(HealthDay News) — For patients with central cord syndrome (CCS), patient, surgical, and institutional factors influence surgical management and mortality, according to a study published in the March 1 issue of The Spine Journal.
David W. Brodell, from the University of Rochester in New York, and colleagues used data from the Nationwide Inpatient Sample to examine how patient, surgical, and institutional factors influence surgical management and mortality after CCS. Demographic information and hospital characteristics were assessed for 16,134 patients.
The researchers found that 39.7% of patients underwent surgery – most frequently anterior cervical decompression and fusion, followed by posterior cervical decompression and fusion, and posterior cervical decompression (19.4, 7.4, and 6.8%, respectively). Surgical management increased by an average of 40% each year from 2003–2010. Overall inpatient mortality was 2.6% in the cohort. Higher rates of patient mortality and a decreasing surgical rate were seen in association with increasing age and comorbidities. A higher surgical rate was seen in hospitals with more than 249 beds and in the South. Higher inpatient mortality was seen at rural hospitals and for people in the second income quartile.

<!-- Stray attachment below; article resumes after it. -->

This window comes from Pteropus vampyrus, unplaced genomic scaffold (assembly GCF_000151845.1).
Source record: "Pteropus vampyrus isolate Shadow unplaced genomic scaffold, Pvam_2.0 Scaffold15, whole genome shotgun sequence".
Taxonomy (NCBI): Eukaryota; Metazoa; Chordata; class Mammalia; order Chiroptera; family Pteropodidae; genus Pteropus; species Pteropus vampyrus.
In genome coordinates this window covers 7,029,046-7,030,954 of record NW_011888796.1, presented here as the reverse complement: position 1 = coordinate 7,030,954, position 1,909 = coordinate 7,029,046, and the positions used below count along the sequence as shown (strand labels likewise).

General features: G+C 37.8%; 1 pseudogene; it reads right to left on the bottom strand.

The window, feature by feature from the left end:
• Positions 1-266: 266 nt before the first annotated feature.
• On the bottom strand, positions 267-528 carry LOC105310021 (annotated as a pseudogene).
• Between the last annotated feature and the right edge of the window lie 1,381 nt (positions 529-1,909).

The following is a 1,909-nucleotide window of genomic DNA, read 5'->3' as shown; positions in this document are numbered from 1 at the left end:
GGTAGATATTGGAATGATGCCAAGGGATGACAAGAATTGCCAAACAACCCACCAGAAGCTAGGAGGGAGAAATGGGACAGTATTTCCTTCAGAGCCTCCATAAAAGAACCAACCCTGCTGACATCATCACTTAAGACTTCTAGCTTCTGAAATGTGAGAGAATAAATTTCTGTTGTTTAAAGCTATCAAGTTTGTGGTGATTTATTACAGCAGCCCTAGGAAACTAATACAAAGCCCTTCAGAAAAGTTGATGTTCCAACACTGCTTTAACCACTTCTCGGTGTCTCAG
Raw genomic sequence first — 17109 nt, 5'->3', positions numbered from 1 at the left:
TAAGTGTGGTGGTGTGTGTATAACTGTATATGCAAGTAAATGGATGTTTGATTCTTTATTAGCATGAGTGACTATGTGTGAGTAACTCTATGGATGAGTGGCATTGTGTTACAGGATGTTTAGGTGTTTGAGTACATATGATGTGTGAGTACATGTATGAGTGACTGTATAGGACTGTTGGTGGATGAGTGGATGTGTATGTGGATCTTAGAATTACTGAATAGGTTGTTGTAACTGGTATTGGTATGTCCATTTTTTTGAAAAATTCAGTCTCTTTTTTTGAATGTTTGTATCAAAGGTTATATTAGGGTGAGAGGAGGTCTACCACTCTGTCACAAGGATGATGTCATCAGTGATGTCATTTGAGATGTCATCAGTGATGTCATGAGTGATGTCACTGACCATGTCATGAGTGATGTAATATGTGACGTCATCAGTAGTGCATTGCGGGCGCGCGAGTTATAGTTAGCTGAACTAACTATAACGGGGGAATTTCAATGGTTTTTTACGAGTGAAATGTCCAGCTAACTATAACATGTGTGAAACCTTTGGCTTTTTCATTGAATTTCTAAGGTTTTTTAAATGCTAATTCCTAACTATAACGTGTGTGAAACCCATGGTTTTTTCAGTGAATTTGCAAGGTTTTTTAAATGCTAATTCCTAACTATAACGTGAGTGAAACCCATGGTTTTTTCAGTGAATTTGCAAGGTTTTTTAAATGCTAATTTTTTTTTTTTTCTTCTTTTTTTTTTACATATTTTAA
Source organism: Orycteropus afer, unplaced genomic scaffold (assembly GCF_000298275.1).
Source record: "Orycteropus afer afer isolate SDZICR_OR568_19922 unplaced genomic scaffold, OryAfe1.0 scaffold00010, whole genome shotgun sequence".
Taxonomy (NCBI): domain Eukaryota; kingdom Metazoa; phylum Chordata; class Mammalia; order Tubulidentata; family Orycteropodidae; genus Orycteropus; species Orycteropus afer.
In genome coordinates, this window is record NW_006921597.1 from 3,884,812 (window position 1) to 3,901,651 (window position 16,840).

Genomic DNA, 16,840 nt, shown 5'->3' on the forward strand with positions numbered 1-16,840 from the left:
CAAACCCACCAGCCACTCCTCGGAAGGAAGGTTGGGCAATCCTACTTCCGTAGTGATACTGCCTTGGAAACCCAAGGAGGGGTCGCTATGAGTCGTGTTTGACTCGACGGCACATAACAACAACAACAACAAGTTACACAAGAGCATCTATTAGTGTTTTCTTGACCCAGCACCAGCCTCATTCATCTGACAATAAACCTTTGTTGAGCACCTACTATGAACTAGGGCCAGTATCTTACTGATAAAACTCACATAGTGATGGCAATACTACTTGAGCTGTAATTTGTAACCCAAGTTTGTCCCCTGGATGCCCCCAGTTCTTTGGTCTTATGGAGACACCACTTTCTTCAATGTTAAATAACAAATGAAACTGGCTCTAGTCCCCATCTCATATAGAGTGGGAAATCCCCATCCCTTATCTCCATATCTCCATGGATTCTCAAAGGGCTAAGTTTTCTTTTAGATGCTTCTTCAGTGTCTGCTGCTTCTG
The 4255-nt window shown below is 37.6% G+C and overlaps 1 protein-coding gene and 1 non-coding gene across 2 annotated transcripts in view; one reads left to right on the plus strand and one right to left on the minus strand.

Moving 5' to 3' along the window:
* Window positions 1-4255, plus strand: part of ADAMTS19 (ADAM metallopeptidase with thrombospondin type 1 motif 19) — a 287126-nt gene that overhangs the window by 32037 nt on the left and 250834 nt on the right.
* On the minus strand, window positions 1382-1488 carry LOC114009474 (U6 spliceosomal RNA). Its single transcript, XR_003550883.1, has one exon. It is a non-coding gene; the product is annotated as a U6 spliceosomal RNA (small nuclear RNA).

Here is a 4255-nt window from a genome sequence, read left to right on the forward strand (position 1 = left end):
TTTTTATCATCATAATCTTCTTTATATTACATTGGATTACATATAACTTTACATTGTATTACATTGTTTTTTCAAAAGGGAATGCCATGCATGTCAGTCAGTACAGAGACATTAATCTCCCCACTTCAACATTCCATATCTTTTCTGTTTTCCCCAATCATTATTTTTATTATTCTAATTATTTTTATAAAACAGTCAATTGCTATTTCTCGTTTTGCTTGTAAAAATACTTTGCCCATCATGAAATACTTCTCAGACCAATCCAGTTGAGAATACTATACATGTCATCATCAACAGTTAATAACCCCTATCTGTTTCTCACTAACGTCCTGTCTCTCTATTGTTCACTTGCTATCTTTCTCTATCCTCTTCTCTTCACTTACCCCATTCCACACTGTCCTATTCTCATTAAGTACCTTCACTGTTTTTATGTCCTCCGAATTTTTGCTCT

“These results are valuable in health care settings across the United States and will assist clinicians when discussing risks with a diverse set of patients,” the authors write.
One author disclosed financial ties to AO Spine.